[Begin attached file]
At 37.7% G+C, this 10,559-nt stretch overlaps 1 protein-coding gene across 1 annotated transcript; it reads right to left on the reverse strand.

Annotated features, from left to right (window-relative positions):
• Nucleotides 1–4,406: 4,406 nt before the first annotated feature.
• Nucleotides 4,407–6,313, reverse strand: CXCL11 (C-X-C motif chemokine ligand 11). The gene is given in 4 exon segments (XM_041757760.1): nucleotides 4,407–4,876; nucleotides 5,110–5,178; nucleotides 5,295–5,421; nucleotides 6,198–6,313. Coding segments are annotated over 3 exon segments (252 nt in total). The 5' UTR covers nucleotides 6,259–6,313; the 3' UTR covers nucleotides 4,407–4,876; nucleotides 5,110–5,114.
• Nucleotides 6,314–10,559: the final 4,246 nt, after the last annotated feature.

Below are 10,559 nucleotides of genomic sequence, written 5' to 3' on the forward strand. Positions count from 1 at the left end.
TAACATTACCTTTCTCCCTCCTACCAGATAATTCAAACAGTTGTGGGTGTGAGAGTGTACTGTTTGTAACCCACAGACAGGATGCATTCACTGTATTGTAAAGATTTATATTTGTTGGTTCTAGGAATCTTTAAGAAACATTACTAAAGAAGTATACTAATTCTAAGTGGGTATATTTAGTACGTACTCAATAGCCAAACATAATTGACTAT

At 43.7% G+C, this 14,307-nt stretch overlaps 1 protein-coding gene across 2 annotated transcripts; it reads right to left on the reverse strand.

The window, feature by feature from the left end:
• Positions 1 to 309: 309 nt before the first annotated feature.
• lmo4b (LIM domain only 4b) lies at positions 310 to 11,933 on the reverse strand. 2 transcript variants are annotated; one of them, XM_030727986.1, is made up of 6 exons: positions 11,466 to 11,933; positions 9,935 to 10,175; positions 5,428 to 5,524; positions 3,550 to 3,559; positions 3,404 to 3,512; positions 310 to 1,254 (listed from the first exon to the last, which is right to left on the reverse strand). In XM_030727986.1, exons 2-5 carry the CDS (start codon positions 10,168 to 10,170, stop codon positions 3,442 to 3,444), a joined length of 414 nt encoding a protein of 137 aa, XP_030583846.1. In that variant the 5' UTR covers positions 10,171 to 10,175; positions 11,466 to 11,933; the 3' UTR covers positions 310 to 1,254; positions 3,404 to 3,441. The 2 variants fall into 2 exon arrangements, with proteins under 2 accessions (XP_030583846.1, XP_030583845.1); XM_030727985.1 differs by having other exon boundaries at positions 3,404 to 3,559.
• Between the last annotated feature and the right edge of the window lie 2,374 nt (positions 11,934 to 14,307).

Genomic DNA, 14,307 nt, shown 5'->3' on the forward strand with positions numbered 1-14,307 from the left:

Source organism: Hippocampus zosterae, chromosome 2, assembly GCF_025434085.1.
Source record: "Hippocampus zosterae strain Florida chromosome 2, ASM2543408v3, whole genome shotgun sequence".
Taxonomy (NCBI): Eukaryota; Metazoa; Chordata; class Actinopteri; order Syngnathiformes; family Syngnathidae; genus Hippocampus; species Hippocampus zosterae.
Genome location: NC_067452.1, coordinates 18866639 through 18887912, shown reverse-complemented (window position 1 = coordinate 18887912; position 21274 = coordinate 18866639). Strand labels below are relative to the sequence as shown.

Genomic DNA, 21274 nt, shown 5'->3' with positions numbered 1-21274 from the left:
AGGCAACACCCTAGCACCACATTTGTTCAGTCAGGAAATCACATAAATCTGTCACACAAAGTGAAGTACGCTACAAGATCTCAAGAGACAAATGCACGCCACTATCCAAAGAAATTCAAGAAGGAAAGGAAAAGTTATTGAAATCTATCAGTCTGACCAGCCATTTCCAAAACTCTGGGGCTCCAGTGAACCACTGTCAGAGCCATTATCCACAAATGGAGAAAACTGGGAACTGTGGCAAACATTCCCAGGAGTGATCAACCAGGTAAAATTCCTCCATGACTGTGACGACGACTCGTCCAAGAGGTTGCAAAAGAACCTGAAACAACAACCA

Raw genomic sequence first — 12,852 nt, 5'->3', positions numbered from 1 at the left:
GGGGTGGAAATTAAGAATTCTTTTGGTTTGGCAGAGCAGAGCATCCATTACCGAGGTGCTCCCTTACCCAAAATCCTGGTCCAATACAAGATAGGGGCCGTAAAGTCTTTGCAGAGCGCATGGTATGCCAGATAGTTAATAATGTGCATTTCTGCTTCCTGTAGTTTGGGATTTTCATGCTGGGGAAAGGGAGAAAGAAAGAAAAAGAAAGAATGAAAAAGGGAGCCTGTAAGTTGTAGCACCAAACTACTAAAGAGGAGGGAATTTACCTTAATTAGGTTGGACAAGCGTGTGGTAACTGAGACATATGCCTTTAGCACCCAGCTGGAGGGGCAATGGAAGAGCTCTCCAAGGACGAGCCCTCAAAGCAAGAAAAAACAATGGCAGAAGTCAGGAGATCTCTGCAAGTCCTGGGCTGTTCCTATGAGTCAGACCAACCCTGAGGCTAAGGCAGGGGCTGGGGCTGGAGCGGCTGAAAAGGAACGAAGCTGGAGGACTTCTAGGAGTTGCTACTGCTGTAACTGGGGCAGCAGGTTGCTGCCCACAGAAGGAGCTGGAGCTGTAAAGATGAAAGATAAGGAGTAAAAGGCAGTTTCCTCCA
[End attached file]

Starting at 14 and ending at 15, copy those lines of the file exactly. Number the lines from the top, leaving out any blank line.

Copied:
Source organism: Hippocampus zosterae, chromosome 2, assembly GCF_025434085.1.
Source record: "Hippocampus zosterae strain Florida chromosome 2, ASM2543408v3, whole genome shotgun sequence".